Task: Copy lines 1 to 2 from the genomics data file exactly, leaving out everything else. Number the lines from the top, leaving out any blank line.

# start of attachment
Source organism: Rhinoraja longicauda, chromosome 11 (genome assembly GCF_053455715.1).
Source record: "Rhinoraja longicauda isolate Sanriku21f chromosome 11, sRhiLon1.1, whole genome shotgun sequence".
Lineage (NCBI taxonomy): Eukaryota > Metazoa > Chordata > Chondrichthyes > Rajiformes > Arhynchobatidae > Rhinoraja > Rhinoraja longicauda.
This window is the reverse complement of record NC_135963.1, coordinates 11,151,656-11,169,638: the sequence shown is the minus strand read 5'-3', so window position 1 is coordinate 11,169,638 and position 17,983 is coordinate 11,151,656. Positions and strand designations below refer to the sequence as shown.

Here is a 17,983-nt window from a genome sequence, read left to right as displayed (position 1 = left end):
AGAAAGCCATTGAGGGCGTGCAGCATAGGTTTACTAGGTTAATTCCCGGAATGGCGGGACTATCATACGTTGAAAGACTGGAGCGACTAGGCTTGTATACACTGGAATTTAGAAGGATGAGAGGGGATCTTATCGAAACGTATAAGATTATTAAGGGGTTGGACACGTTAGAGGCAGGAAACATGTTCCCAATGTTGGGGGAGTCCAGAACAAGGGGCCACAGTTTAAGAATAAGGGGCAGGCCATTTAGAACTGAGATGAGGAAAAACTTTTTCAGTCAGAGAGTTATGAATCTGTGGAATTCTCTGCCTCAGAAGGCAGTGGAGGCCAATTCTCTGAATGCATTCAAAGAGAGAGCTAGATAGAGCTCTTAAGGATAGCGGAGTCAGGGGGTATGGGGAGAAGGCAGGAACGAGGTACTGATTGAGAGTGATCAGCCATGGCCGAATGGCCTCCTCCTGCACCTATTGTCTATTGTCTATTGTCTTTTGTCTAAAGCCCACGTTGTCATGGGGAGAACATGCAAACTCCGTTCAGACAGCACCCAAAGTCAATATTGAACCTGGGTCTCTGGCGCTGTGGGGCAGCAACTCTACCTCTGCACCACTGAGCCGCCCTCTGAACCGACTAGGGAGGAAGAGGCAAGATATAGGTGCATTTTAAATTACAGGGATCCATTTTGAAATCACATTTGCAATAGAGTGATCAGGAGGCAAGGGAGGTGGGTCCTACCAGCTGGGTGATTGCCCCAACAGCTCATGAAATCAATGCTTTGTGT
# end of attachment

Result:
Source organism: Rhinoraja longicauda, chromosome 11 (genome assembly GCF_053455715.1).
Source record: "Rhinoraja longicauda isolate Sanriku21f chromosome 11, sRhiLon1.1, whole genome shotgun sequence".